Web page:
Mr. Takeshita had a very close relationship with Mr. Yamagishi Akira, who advocated a non-LDP government and became president of the Japanese Trade Union Confederation (Rengo). Needless to say, Rengo was opposed to consumption tax from the perspective of workers. It was important that the prime minister was able to discuss with the head of Rengo.
The business community seems to be positive about the introduction of a consumption tax. However, it was very skeptical when Mr. Takeshita was president. The Japan Chamber of Commerce and Industry, the Central Federation of Societies of Commerce and Industry, Japan, and the National Federation of Small Business Associations did not support the consumption tax at all. The burden of consumption tax is borne not by business operators but by consumers. Why was the business community strongly opposed to consumption tax then? The real reason was that they feared that all irregularities in transactions that had been more or less allowed would be brought to light in the process of collecting consumption tax.
Considering this fear, Mr. Takeshita adopted a book method, which allowed vagueness, instead of a slip system, which would have made tax amounts clear. Trust is indispensable for revealing true intentions, like that of the business community. Without trust, people present only their public stance. If you cannot discover their true intentions, you cannot find a compromise. I would like to emphasize once again that Mr. Takeshita was able to get the considerable task done thanks largely to his network of personal connections.
I would like to add that Ichiro Ozawa’s personal connections, in addition to those of Mr. Takeshita, contributed to the successful introduction of the consumption tax.
The cooperation of Komeito was key to the introduction of consumption tax. However, being a party of the people, Komeito was strongly opposed to the consumption tax. Mr. Ozawa, who was then a parliamentary deputy chief cabinet secretary, convinced Komeito to cooperate with the LDP. Mr. Takeshita also regarded Komeito as the key and contacted former Komeito Chairman Yano Junya at critical moments in Diet proceedings. However, I believe that the largest factor was Mr. Ozawa’s negotiations with leaders of Komeito behind the scenes.
Incidentally, Mr. Ozawa worked hard to deal with opposition parties to give additional aid of 9 billion dollars to the multinational force in the Gulf War triggered by Iraq’s invasion of Kuwait.
In the Gulf War, even poor countries such as Bangladesh sent troops and ships, but Japan did not dispatch any force. In the circumstances, the U.S. Treasury Secretary directly requested financial cooperation from Japan. The Prime Minister’s Office and the LDP were convinced that refusal to grant financial assistance would create ill feeling between Japan and the United States. It was thus determined to provide assistance.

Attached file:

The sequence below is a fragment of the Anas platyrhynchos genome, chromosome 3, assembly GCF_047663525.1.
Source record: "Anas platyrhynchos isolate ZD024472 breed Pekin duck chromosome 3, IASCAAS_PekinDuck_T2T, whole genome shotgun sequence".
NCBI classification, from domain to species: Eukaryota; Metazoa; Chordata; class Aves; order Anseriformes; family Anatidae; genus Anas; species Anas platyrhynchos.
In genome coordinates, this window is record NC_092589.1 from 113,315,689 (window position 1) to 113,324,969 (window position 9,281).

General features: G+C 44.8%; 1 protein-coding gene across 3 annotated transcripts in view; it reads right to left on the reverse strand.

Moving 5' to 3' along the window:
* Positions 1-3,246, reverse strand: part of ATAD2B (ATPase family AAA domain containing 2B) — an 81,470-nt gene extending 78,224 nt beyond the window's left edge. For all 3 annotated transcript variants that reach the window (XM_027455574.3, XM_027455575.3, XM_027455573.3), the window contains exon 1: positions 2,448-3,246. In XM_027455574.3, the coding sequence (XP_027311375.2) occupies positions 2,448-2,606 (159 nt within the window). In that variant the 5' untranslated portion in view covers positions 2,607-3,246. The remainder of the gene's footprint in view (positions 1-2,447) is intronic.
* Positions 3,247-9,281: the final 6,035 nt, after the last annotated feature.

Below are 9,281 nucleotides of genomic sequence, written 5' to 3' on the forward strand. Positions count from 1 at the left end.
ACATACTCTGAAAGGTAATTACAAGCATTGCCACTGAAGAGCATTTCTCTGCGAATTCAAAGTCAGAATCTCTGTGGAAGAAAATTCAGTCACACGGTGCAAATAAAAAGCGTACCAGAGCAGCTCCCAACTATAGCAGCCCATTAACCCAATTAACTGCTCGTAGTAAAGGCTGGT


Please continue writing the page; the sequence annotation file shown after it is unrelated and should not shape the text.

The Communist Party and the Socialist Party were absolutely opposed as usual. Thus the LDP had to secure cooperation from Komeito and the Democratic Socialist Party. However, Komeito was reluctant to cooperate because of the strong opposition of the women’s division of Soka Gakkai to cooperation in the Gulf War. In the circumstances, Mr. Ozawa persuaded former Komeito Secretary General Ichikawa Yuichi, with whom Mr. Ozawa was thought to have strong ties, to cooperate.
The same applies to the introduction of consumption tax and to diplomatic negotiations. The key to success is whether people involved in a range of organizations, including the Prime Minister’s Office, political parties, and bureaucracies, can make the best of their personal connections.
After the change of government, former Prime Minister Naoto Kan showed a willingness to increase the consumption tax. The Noda administration said that it aims to enact bills in preparation for consumption tax hikes during the ordinary diet session in 2012. However, I wonder whether the Democratic Party of Japan government can overcome the serious hurdles that stymied former Prime Ministers Ohira and Nakasone. When I wonder whether the government has established the kind of personal relations that Mr. Takeshita and Mr. Ozawa have built, I cannot help but feel that the government is unreliable.
Let me discuss the Japan-U.S. Structural Impediments Initiative. Following the liberalization of beef and orange imports, the United States called on Japan to ease regulations in its economy in line with international rules. That was a request for deregulation involving all ministries and agencies, and they all hated it. Politicians alone cannot solve the problem. It can be solved only if the Prime Minister’s Office and relevant ministries cooperate with each other.